I hear you, dude. It’s bullshit, but I hear you. Let’s be real for a moment, so you can have a chance to look down deep inside, buried underneath all of your excuses and justifications is a big, old lump of fatphobia, resting warmly in a candy coating of shitty excuses (yours, by the way. Your shitty excuses). Stop pretending like you care about the health and nutrition of others (unless you’re, like, a doctor or a nutritionist, in which case – do you, boo). You don’t care, you’re just furthering the stereotype that fat = unattractive, and unattractive = unworthy of respect, a mindset that has  been bred into you by patriarchal society. And you know how I know you don’t care about health? Well, consider a few scenarios.

You see a very trim friend of yours going to town on a bacon cheeseburger – do you make a rude comment about whether they should be eating that, or express envy that they can eat what they want and stay slim? If you see someone working a lot of long hours and not taking care of themselves, do you express concern or say you’re impressed by their work ethic? If someone is showing warning signs of severe depression, do you broach the topic or do you ignore it and hope it goes away? If your answer is the latter in any circumstance, I’ve got bad news, friend – your concern is not about health, it’s about appearance.

So? You want your friends to look good and feel good, right? No, wrong. If you want your fat friends to feel good, accept them as they are and stop trying to change them – and how do you know they don’t already feel good? I’m fat and I’ve got enough confidence to poison a man twice my size. I feel great, I love myself, and when people assume I don’t because I don’t fit their Eurocentric idea of what it means to be attractive, it doesn’t make me feel bad so much as it makes me roll my eyes and quietly vow to distance myself from that person.

But enough about me. Now, because I care about your health, is your golden opportunity to knock it the fuck off. Before you make suggestions about someone’s health, ask yourself: are you in any position to know how their general health actually is? Are you truly asking out of concern for the person’s health, or is it more about your own ideas of attractiveness? Have you made similar comments before, and were they well received? And finally, and this is important: did the person you want to advise fucking ask you?! If not, back the fuck OFF. Go worry about your own health and leave everyone else alone. Damn.

#NCN for Nov. 3 – Hate Speech Against the Mentally Ill

Call me crazy – or fucking don’t because it’s hateful – but it boggles my motherfucking mind how, in an age of increasingly liberal marriage equality laws and endless information at one’s literal fingertips, we as a society still fail so miserably at dealing wth mental illness. It infuriates the hell out of me to see people express so much grief and distress over a celebrity’s suicide, only to turn around and unironically dismiss someone’s behavior as “crazy” or “psycho.”

Dave Chappelle says that calling someone “crazy” is one of the worst things you can do to them – he says it’s a dismissive way to admit you don’t understand your behavior and don’t want to. There are probably a lot of things in the world you don’t understand that you’d totally get if you asked the right questions, did the right research, or just thought about someone other than yourself for fucking once in your life.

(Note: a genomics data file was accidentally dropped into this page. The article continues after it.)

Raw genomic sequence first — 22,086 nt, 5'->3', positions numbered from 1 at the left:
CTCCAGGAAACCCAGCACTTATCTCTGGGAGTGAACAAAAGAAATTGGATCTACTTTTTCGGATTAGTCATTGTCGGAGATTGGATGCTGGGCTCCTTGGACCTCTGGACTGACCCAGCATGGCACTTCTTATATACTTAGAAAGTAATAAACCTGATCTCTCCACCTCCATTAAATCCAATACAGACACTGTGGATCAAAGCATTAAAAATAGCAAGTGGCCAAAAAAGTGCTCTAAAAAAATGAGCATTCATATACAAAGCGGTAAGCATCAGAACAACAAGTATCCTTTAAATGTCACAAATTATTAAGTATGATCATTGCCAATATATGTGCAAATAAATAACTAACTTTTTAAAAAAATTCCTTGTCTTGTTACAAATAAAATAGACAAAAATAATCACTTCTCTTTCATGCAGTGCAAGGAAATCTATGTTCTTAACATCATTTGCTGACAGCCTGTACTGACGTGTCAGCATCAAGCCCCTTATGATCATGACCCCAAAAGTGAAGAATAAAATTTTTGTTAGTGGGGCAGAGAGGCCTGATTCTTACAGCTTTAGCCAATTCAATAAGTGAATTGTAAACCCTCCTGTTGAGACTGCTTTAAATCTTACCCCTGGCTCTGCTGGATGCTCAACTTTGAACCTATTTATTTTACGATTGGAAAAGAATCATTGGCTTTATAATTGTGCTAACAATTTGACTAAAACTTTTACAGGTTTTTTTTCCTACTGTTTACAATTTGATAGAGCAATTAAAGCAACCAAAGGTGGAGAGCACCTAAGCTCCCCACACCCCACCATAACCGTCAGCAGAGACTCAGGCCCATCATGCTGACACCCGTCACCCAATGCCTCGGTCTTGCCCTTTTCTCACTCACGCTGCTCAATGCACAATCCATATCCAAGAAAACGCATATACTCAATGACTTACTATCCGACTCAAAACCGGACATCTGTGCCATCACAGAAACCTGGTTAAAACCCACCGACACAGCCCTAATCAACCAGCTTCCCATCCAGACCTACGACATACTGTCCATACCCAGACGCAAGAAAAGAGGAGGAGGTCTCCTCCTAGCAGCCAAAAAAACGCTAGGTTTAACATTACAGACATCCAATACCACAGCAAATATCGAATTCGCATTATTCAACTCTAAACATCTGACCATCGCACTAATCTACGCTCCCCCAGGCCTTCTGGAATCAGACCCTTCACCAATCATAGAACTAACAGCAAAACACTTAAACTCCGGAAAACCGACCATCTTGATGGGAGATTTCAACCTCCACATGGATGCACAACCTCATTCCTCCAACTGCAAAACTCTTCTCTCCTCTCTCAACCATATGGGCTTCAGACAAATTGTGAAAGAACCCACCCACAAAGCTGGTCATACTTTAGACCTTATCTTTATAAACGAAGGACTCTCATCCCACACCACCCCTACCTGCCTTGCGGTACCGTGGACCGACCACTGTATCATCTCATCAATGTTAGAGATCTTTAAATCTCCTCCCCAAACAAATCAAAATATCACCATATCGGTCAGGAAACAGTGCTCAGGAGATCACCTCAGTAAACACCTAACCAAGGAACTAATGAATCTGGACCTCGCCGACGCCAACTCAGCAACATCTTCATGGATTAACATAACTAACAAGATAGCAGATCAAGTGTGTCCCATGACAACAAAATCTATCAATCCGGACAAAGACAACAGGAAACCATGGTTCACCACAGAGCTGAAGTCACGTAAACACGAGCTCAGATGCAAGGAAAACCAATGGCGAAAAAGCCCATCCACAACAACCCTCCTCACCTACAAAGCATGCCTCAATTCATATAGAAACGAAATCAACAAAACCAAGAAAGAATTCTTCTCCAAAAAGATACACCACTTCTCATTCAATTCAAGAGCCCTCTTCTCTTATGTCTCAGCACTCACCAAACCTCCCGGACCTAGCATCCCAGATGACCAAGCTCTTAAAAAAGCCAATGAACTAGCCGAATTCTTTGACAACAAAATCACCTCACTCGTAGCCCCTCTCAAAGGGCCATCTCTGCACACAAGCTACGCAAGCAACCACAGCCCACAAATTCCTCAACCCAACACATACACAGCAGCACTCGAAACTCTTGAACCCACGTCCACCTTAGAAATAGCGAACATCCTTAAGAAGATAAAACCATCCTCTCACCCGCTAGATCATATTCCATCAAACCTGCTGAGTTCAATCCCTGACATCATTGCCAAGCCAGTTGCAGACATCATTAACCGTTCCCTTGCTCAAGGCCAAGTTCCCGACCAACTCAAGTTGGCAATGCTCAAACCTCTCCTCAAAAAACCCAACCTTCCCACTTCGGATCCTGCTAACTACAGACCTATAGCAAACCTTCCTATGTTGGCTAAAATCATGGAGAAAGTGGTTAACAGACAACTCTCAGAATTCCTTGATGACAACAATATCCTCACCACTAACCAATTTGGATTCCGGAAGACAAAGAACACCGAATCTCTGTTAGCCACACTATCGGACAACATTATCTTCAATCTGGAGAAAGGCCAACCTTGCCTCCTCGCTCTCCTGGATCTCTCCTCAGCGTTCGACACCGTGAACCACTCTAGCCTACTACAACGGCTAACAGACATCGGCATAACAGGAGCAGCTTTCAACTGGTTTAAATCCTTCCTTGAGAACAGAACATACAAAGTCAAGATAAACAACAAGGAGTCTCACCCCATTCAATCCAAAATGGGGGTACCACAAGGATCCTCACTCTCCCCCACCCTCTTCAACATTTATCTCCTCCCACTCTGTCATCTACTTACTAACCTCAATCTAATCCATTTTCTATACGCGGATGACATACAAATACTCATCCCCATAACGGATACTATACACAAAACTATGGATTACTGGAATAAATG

Homeless people might behave strangely in your eyes because their mental illness made it difficult or impossible for them to hold down a job and pay for housing, or because living on the street and being treated like an animal fucks with your head. Maybe someone does not dress or talk in a way that’s understandable to you, because they led a very different life, but that doesn’t make them mentally ill. Maybe your friend is feeling moody or is very particular about how she organizes her possessions, but that doesn’t mean she’s “acting bipolar” or is, like, “so OCD.”

It is so inexcusably awful to use language associated with mental illness as a means to put down and dismiss behavior you don’t understand, or add spice to a conversation because you’re too boring to come up with anything else. Not only is it rude and stupid, it pushes people who are actually suffering from mental illnesses further and further into hiding. If you dismiss someone’s behavior because you don’t understand it and you think it’s “crazy,” how can you be expected to handle your friend’s depression? Or personality disorder? Or substance abuse problem? Or generalized anxiety? Are you going to put them down, too? Call them crazy? Tell them to “be strong” and “get over it”?  Please don’t. You’re not helping.

Learn to put away words like “insane” or “crazy”; just because you can’t think of a way to use language without further marginalizing already marginalized groups of people doesn’t mean it’s right. Be mindful of the way you use those words, think about how their use affects the people around you, or if you can’t do any of that, just shut up. If you can’t speak without hurting people, just don’t. Your silence is your friend.